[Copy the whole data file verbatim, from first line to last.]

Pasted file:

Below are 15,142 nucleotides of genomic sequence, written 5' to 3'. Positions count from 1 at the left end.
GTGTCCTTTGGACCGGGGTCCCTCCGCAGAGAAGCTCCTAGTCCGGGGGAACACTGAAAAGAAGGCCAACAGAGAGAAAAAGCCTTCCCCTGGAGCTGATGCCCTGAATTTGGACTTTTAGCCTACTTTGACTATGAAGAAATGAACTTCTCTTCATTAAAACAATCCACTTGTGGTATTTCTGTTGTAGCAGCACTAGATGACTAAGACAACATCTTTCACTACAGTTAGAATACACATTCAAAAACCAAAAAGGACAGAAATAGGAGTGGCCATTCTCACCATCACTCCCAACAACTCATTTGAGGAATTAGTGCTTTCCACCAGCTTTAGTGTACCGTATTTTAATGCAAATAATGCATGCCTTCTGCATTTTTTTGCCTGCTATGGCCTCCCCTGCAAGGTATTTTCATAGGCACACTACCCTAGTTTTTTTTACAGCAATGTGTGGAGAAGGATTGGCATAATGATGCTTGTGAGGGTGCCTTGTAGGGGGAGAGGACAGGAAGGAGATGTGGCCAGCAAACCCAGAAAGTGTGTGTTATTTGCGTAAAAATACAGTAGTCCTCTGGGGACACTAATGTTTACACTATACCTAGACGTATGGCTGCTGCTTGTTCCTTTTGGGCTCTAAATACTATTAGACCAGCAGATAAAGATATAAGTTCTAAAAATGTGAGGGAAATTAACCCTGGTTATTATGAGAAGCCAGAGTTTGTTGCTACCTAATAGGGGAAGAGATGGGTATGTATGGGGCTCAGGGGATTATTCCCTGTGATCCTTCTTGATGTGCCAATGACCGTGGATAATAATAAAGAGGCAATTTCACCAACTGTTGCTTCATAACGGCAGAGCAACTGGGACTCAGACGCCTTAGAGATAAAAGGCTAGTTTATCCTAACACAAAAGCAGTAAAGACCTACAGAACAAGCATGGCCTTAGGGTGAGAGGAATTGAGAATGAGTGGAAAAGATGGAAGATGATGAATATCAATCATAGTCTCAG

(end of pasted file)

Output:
Below are 15,142 nucleotides of genomic sequence, written 5' to 3'. Positions count from 1 at the left end.
GTGTCCTTTGGACCGGGGTCCCTCCGCAGAGAAGCTCCTAGTCCGGGGGAACACTGAAAAGAAGGCCAACAGAGAGAAAAAGCCTTCCCCTGGAGCTGATGCCCTGAATTTGGACTTTTAGCCTACTTTGACTATGAAGAAATGAACTTCTCTTCATTAAAACAATCCACTTGTGGTATTTCTGTTGTAGCAGCACTAGATGACTAAGACAACATCTTTCACTACAGTTAGAATACACATTCAAAAACCAAAAAGGACAGAAATAGGAGTGGCCATTCTCACCATCACTCCCAACAACTCATTTGAGGAATTAGTGCTTTCCACCAGCTTTAGTGTACCGTATTTTAATGCAAATAATGCATGCCTTCTGCATTTTTTTGCCTGCTATGGCCTCCCCTGCAAGGTATTTTCATAGGCACACTACCCTAGTTTTTTTTACAGCAATGTGTGGAGAAGGATTGGCATAATGATGCTTGTGAGGGTGCCTTGTAGGGGGAGAGGACAGGAAGGAGATGTGGCCAGCAAACCCAGAAAGTGTGTGTTATTTGCGTAAAAATACAGTAGTCCTCTGGGGACACTAATGTTTACACTATACCTAGACGTATGGCTGCTGCTTGTTCCTTTTGGGCTCTAAATACTATTAGACCAGCAGATAAAGATATAAGTTCTAAAAATGTGAGGGAAATTAACCCTGGTTATTATGAGAAGCCAGAGTTTGTTGCTACCTAATAGGGGAAGAGATGGGTATGTATGGGGCTCAGGGGATTATTCCCTGTGATCCTTCTTGATGTGCCAATGACCGTGGATAATAATAAAGAGGCAATTTCACCAACTGTTGCTTCATAACGGCAGAGCAACTGGGACTCAGACGCCTTAGAGATAAAAGGCTAGTTTATCCTAACACAAAAGCAGTAAAGACCTACAGAACAAGCATGGCCTTAGGGTGAGAGGAATTGAGAATGAGTGGAAAAGATGGAAGATGATGAATATCAATCATAGTCTCAG